Presentation on theme: "Influenza A H1 N1 Prepared by Dr Alissar Rady, WHO Lebanon."— Presentation transcript:
Influenza A H1 N1 Prepared by Dr Alissar Rady, WHO Lebanon
2 Influenza Virus Types A and B Type A (Seasonal, avian, swine influenza,….) Type B (Seasonal influenza) Can cause significant disease Generally causes milder disease but may also cause severe disease Infects humans and other species (e.g., birds; H5N1) Limited to humans Can cause epidemics and pandemics (worldwide epidemics) Generally causes milder epidemics
Circulating Influenza Strains and Pandemics in The 20 th Century 19201940196019802000 H1N1 H2N2 H3N2 1918: “Spanish Flu”1957: “Asian Flu” 1968: “Hong Kong Flu” 20-40 million deaths1-4 million deaths
Seasonal Influenza –A public health problem each year –Usually some immunity built up from previous exposures to the same subtype –Infants and elderly most at risk Influenza Pandemics –Appear in the human population rarely and unpredictably – Human population lacks any immunity –All age groups, including healthy young adults Seasonal Epidemics vs. Pandemics
The new virus must be efficiently transmitted from one human to another Prerequisites for pandemic influenza A new influenza virus emerges to which the general population has little/no immunity The new virus must be able to replicate in humans and cause disease
Big droplets fall on people surfaces bed clothes Courtesy of CDC
Signs and Symptoms Human Influenza Type of infectionUpper and lower respiratory FeverYes HeadacheYes CoughYes Respiratory symptomsVaries; sore throat to difficulty breathing Gastrointestinal symptoms Uncommon, except children, elderly Recovery2-7 days
Swine flu "The entire purpose is to limit exposure“ The Centers for Disease Control and Prevention hopes to have a vaccine to manufacturers within 6 months (??)
Non-pharmaceutical Interventions 1. Delay disease transmission and outbreak peak 2. Decompress peak burden on healthcare infrastructure 3. Diminish overall cases and health impacts Daily Cases #1 #2 #3 Days since First Case Pandemic outbreak: No intervention Pandemic outbreak: With intervention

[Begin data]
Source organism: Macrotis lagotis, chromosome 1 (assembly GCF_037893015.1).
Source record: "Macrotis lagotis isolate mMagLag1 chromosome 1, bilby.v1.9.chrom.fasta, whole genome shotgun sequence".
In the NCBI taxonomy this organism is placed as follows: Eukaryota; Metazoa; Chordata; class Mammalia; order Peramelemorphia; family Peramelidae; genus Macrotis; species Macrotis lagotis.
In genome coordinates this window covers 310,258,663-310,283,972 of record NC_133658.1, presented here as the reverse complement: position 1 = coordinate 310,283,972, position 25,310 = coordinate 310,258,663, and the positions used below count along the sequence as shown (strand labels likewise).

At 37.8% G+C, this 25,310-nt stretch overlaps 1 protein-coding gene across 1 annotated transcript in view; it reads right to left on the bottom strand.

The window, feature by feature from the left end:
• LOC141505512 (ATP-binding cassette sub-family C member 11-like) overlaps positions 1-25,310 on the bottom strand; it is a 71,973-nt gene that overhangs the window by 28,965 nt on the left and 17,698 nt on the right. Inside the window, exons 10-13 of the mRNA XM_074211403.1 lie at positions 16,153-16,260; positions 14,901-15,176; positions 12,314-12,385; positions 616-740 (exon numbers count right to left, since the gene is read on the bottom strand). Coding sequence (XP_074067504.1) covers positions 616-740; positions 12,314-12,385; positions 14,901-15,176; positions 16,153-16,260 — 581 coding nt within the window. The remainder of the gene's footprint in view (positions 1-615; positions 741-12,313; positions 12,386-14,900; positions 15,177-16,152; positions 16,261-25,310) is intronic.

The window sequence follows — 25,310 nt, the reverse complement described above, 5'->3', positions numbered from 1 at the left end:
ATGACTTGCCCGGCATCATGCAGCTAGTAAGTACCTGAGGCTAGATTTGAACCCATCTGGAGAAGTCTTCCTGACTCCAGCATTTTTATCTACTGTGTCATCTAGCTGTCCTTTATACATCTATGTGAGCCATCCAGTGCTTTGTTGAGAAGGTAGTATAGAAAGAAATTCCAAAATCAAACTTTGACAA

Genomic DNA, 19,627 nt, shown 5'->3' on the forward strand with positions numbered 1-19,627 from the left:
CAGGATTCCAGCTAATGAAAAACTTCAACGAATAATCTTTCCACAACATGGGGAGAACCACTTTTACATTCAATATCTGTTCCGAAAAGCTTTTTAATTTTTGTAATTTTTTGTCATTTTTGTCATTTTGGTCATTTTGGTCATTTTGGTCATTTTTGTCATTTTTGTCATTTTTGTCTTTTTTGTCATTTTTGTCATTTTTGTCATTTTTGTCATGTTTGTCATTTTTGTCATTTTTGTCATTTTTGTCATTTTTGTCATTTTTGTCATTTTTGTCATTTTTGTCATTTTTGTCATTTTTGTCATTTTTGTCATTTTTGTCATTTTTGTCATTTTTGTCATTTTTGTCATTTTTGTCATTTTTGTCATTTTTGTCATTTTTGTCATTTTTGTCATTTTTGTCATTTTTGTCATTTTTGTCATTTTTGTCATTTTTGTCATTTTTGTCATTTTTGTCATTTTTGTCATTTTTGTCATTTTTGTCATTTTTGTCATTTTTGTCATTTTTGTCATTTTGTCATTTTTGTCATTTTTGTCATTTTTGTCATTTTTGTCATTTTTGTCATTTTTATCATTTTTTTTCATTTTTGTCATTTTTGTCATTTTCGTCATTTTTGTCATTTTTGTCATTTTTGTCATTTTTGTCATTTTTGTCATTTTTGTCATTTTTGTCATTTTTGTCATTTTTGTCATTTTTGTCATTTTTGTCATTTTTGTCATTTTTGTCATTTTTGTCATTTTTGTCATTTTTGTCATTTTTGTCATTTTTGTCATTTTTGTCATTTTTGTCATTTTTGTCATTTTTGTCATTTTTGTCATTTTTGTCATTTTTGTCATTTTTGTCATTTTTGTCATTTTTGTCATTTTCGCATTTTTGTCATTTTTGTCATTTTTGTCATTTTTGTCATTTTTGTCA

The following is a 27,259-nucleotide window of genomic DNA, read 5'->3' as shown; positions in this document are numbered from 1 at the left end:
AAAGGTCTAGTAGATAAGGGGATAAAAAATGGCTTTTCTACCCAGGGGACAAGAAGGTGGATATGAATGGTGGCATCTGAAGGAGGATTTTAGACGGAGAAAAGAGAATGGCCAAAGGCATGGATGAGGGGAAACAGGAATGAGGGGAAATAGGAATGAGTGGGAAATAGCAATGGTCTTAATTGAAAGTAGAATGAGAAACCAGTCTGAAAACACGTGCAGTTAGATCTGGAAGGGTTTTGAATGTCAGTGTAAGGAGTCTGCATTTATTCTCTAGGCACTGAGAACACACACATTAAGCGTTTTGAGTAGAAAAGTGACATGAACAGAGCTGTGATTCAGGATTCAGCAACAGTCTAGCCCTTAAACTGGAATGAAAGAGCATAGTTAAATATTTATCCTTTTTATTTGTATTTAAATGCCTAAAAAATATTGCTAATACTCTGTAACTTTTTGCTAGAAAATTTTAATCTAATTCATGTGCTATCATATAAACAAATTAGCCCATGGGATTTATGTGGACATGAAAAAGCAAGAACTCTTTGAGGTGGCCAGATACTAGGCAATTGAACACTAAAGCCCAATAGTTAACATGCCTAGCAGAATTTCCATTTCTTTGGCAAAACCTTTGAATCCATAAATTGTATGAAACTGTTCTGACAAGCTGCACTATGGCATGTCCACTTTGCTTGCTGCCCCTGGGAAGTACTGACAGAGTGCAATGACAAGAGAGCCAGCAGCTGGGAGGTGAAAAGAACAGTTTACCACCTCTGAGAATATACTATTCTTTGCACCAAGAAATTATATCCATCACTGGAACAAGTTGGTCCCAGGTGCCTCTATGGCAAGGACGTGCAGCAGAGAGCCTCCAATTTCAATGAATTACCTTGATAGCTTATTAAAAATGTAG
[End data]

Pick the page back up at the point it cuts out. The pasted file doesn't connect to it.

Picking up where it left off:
Cough etiquette Respiratory etiquette –Cover nose / mouth when coughing or sneezing Hand washing!
Voluntary Isolation Separation and restricted movement of ill persons with contagious disease (often in a hospital setting and Primarily individual level) –Isolate severe and mild cases –Location of isolation (home, hospital) depends on several factors (severity of illness, the number of affected persons, the domestic setting) –Do not wait for lab confirmation –Plan for large number of severe cases –Provide medical and social care
Voluntary Quarantine Separation and restricted movement of well persons presumed exposed –Identification of contacts Often at home, but may be designated residential facility or hospital Applied at the individual or community level Regular health monitoring is essential part of quarantine –Self-health monitoring and reporting
Hand Washing Method Wet hands with clean (not hot) water Apply soap Rub hands together for at least 20 seconds Rinse with clean water Dry with disposable towel or air dry Use towel to turn off faucet
Alcohol-based Hand Rubs Effective if hands not visibly soiled More costly than soap & water Method Apply appropriate (3ml) amount to palms Rub hands together, covering all surfaces until dry
Antivirals- Oseltamivir Treatment is 75 mg twice a day for 5 days. Prophylaxis is 75 mg once a day for 7 days after last exposure. Prophylaxis: –High risk exposure (household contacts) –Moderate risk (unprotected very close exposure to sick animals; HCW with unprotected exposure to patients) –Low risk exposure: no need for prophylaxis unless activation of exceptional measures.